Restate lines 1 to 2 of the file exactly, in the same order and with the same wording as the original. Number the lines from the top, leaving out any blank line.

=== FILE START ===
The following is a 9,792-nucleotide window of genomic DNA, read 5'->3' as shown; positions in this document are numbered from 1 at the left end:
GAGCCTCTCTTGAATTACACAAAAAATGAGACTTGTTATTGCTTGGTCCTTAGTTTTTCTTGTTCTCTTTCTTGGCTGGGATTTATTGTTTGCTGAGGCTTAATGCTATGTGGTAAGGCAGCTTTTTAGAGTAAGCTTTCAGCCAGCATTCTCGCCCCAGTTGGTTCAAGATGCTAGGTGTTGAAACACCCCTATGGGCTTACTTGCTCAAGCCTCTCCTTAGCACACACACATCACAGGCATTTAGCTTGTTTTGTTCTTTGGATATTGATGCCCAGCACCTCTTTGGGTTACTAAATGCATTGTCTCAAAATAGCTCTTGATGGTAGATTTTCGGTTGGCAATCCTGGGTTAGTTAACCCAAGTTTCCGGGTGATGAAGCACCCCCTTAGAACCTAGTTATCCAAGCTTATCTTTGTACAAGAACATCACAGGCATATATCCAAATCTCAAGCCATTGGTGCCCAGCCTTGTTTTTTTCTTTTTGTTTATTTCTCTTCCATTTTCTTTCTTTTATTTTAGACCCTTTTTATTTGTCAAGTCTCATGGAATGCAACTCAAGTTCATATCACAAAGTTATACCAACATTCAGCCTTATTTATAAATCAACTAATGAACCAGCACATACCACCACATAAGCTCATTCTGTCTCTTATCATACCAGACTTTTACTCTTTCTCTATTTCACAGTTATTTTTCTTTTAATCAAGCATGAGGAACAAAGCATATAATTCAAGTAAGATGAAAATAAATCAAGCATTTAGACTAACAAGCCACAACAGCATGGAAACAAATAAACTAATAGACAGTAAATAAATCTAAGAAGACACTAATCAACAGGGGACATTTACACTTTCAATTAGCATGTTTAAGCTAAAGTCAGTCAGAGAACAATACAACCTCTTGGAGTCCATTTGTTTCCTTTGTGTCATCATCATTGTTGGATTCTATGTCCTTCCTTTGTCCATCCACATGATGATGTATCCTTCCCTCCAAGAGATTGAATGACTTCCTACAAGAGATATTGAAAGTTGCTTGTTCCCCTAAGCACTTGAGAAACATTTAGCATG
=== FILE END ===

The following is a 9,792-nucleotide window of genomic DNA, read 5'->3' as shown; positions in this document are numbered from 1 at the left end:
GAGCCTCTCTTGAATTACACAAAAAATGAGACTTGTTATTGCTTGGTCCTTAGTTTTTCTTGTTCTCTTTCTTGGCTGGGATTTATTGTTTGCTGAGGCTTAATGCTATGTGGTAAGGCAGCTTTTTAGAGTAAGCTTTCAGCCAGCATTCTCGCCCCAGTTGGTTCAAGATGCTAGGTGTTGAAACACCCCTATGGGCTTACTTGCTCAAGCCTCTCCTTAGCACACACACATCACAGGCATTTAGCTTGTTTTGTTCTTTGGATATTGATGCCCAGCACCTCTTTGGGTTACTAAATGCATTGTCTCAAAATAGCTCTTGATGGTAGATTTTCGGTTGGCAATCCTGGGTTAGTTAACCCAAGTTTCCGGGTGATGAAGCACCCCCTTAGAACCTAGTTATCCAAGCTTATCTTTGTACAAGAACATCACAGGCATATATCCAAATCTCAAGCCATTGGTGCCCAGCCTTGTTTTTTTCTTTTTGTTTATTTCTCTTCCATTTTCTTTCTTTTATTTTAGACCCTTTTTATTTGTCAAGTCTCATGGAATGCAACTCAAGTTCATATCACAAAGTTATACCAACATTCAGCCTTATTTATAAATCAACTAATGAACCAGCACATACCACCACATAAGCTCATTCTGTCTCTTATCATACCAGACTTTTACTCTTTCTCTATTTCACAGTTATTTTTCTTTTAATCAAGCATGAGGAACAAAGCATATAATTCAAGTAAGATGAAAATAAATCAAGCATTTAGACTAACAAGCCACAACAGCATGGAAACAAATAAACTAATAGACAGTAAATAAATCTAAGAAGACACTAATCAACAGGGGACATTTACACTTTCAATTAGCATGTTTAAGCTAAAGTCAGTCAGAGAACAATACAACCTCTTGGAGTCCATTTGTTTCCTTTGTGTCATCATCATTGTTGGATTCTATGTCCTTCCTTTGTCCATCCACATGATGATGTATCCTTCCCTCCAAGAGATTGAATGACTTCCTACAAGAGATATTGAAAGTTGCTTGTTCCCCTAAGCACTTGAGAAACATTTAGCATG